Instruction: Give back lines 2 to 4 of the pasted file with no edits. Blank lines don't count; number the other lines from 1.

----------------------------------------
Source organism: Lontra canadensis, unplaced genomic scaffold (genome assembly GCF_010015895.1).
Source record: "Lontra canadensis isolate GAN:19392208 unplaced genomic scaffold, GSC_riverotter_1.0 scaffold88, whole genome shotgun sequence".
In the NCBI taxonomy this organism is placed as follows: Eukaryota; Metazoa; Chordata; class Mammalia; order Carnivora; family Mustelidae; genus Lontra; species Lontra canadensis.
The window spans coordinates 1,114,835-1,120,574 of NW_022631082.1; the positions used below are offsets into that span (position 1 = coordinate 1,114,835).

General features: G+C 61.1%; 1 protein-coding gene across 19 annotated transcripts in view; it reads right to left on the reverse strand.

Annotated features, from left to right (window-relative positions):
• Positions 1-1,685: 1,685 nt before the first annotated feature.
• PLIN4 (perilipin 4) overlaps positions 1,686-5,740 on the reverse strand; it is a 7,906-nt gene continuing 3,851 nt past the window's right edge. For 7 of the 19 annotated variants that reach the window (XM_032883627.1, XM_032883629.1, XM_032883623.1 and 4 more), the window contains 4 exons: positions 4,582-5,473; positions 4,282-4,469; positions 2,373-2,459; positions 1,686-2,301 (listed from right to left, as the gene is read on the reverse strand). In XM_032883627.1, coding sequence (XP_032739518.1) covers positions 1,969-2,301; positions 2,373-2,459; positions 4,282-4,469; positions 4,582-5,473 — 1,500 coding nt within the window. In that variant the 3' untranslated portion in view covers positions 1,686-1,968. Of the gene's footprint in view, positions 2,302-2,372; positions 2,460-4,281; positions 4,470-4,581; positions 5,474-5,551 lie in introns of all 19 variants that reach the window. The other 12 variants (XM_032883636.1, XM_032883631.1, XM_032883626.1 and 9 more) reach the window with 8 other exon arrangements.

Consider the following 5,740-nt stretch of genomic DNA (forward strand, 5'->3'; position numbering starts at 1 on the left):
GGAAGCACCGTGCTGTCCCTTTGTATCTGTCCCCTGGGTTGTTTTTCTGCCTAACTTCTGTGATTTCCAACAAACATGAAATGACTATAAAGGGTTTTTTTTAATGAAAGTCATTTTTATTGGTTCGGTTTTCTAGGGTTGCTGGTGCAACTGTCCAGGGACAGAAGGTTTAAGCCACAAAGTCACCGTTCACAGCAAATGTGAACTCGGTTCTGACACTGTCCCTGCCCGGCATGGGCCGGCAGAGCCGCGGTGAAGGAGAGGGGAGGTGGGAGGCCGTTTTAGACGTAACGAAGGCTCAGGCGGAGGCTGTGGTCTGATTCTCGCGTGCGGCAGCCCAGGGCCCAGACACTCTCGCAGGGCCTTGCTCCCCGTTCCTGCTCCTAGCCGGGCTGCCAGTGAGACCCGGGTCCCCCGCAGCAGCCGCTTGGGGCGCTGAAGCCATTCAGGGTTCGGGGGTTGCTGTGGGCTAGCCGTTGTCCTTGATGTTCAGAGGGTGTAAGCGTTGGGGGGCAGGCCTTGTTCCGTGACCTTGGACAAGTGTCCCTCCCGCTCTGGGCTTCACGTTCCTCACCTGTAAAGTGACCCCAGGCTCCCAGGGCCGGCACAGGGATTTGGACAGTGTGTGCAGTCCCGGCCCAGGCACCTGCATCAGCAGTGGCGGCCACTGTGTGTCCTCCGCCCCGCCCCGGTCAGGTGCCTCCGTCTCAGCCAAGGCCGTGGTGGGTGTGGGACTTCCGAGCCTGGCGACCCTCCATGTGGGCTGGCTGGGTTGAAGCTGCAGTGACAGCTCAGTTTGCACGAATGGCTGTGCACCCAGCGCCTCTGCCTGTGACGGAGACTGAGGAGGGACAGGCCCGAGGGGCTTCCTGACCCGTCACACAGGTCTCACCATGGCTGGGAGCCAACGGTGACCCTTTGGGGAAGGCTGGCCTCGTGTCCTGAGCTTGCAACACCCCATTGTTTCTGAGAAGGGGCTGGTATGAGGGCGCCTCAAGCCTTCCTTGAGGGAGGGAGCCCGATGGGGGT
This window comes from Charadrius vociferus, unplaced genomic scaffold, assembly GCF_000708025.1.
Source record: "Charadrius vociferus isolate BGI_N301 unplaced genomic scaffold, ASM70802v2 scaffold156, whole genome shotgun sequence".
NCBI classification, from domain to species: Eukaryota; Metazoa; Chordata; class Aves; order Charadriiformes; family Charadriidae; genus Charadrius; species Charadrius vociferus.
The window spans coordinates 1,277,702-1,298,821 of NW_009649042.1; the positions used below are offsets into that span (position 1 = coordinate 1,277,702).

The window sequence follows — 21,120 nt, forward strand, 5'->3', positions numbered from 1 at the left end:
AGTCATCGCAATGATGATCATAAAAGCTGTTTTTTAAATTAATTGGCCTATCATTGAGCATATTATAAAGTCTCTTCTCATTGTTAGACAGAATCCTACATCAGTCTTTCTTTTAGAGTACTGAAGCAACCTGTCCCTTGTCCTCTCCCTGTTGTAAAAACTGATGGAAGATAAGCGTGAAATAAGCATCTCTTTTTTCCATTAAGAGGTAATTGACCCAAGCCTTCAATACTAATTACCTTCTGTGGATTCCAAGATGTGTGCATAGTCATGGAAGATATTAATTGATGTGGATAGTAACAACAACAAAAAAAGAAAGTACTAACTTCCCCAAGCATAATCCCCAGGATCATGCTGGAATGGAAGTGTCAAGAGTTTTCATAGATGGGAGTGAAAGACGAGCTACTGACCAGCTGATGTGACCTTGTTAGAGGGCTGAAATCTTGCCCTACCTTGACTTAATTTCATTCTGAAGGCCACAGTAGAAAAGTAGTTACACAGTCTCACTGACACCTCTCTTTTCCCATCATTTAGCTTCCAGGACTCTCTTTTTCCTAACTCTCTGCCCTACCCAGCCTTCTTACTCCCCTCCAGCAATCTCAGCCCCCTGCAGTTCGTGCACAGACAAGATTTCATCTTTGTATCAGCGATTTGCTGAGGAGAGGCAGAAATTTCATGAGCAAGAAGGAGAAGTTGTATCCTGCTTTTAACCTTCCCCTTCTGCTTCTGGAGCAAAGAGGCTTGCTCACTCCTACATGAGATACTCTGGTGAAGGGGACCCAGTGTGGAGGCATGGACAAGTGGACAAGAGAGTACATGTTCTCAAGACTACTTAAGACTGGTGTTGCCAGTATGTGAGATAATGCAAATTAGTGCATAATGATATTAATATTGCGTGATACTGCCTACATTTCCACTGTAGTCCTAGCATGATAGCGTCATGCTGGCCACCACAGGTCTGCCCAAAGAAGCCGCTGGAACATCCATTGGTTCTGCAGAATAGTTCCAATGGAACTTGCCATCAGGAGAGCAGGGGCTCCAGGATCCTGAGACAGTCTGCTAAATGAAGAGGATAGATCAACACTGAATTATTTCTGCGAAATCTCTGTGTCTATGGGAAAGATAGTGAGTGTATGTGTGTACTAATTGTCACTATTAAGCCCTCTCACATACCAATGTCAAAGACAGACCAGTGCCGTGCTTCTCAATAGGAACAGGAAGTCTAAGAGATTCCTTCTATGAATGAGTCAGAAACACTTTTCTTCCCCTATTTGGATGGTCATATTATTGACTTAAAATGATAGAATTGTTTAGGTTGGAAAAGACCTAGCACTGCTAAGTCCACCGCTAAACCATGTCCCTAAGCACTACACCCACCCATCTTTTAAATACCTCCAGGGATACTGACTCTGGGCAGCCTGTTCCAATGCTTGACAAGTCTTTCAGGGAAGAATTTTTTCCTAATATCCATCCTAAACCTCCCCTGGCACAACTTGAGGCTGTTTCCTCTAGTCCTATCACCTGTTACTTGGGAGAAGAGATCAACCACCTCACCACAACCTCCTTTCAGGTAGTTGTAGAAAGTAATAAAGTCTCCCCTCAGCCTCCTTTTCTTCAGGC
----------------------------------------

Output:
Source record: "Lontra canadensis isolate GAN:19392208 unplaced genomic scaffold, GSC_riverotter_1.0 scaffold88, whole genome shotgun sequence".
In the NCBI taxonomy this organism is placed as follows: Eukaryota; Metazoa; Chordata; class Mammalia; order Carnivora; family Mustelidae; genus Lontra; species Lontra canadensis.
The window spans coordinates 1,114,835-1,120,574 of NW_022631082.1; the positions used below are offsets into that span (position 1 = coordinate 1,114,835).